Cinemania lives again

My son Eliot, the film student, is blogging once again at Cinemania.

He won’t honk his horn, so I will. He’s a sophmore at New York University, majoring in Cinema Studies at the Tisch School of the Performing Arts. He’s watched more movies than any human on the planet and can write beautifully about them to boot.

He was an intern on the set of Kill Bill. His essay on a Danish film, Ordet, is a masterpiece and I hope he posts it. Ordet is also my favorite movie of all time.

The first incarnation of Cinemania died due to spam (pre-Akismet) and database errors. I must try to recover the original posts and migrate them in here.

Digital Download By David M. Ewalt

Digital Download By David M. Ewalt

Making fun of Second Life is so much fun. This is a classic screed; tip of the hat to Valleywag who have taken the flag and run with it.

“Here’s the ultimate problem with Second Life: unless you’re some kind of sexual deviant who gets off by pretending to be a diaper-wearing man-fox, it’s boring as hell. If I want to chat with people, I can do it in IM without having to deal with lag, annoying ambient music, and all manner of freaks of nature. If I want to see cool imaginary worlds, I’ll watch a movie. And if I want to really nerd out and pretend I’m some sort of fantastic creature, I’ll stick with my Night Elf rogue, thank you.”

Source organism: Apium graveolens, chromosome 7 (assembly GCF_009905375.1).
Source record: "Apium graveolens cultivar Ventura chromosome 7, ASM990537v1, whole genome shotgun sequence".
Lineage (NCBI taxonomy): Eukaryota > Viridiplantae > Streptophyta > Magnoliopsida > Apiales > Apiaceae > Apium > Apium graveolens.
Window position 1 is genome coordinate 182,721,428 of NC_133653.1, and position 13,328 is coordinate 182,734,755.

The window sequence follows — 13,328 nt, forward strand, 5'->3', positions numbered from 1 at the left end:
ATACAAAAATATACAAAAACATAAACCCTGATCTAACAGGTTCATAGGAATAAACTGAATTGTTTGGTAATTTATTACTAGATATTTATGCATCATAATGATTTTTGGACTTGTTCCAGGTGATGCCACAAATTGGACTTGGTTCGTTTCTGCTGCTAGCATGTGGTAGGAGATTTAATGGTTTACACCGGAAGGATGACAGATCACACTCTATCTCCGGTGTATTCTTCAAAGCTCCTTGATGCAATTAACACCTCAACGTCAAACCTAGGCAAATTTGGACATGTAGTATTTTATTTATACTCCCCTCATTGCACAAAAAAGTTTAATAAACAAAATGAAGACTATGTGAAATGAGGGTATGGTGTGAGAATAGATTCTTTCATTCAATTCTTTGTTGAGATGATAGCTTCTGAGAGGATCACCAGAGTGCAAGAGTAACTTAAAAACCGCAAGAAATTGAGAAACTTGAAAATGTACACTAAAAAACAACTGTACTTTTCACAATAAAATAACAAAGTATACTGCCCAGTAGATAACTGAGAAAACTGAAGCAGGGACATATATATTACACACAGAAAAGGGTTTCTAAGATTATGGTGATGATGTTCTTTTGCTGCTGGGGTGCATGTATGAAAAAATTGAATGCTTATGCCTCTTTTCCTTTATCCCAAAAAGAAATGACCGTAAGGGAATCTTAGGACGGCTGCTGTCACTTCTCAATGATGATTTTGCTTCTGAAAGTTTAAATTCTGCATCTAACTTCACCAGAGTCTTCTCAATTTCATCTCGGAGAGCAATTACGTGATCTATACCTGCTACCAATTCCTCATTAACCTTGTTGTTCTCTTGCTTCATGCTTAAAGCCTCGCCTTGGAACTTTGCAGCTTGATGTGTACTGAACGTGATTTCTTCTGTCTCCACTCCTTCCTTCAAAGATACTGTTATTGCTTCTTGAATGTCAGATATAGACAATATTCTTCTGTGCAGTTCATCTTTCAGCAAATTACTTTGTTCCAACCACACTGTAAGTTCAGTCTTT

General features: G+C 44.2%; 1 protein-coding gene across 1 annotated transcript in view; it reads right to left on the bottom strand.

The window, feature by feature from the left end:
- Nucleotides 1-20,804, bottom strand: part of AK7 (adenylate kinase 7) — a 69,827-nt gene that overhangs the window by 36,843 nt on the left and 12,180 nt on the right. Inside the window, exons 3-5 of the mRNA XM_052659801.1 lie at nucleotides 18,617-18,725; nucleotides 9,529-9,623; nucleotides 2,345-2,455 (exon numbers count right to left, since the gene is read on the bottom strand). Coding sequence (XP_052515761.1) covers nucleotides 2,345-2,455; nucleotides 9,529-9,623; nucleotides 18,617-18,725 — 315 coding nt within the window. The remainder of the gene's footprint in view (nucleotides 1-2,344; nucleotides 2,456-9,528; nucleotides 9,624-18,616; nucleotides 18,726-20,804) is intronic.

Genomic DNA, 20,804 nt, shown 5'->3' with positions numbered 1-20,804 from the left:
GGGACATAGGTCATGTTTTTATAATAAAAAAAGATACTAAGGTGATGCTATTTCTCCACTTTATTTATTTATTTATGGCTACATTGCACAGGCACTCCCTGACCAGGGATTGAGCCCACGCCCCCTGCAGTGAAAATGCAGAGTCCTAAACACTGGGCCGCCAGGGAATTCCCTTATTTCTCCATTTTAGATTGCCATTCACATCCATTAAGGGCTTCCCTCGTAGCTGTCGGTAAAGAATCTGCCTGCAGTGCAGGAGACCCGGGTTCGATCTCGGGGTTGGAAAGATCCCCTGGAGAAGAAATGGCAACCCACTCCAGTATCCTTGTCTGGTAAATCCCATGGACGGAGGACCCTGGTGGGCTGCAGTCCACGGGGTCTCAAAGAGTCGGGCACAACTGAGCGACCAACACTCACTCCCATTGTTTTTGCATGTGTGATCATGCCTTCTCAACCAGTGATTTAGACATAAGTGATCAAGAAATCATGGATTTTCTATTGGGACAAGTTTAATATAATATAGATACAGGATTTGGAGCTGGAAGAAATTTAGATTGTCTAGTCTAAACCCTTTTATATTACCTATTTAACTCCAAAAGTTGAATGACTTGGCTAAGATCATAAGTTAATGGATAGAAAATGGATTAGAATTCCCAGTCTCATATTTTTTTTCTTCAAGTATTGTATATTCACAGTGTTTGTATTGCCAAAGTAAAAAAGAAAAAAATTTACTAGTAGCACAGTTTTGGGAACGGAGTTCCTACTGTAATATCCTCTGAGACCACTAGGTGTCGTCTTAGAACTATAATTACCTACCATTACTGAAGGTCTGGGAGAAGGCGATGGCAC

I’m sticking with my Level 29 Dwarf Hunter.

Excellent Life-Blogging segment on NPR “On the Media”

While driving to the airport this morning at dark o’clock I listened to a rerun of a show I heard Friday night while driving home from the airport. It was a profile of Gordon Bell, senior researcher at Microsoft (and the man behind the VAX architecture at DEC as VP of R&D) and his efforts to log his life using a unique camera which hangs around his neck and snaps a shot of whatever he is looking at every minute. He calls the project MyLifeBits.

Here’s a link to his presentation on the subject.

Bell is working on software to help organize every photo, every conversation, every image from his life. This is more than blogging taken to an extreme, it has significant ramifications for Alzheimer’s victims and people who suffer from memory issues.

The big question is how to store and protect a life’s worth of digital artifacts. I grow more and more paranoid as I move my life into Flickr, my unstable WordPress blog, and other online assets and storage bins. Time to start looking at a broader scale backup plan.

I like On The Media very much.

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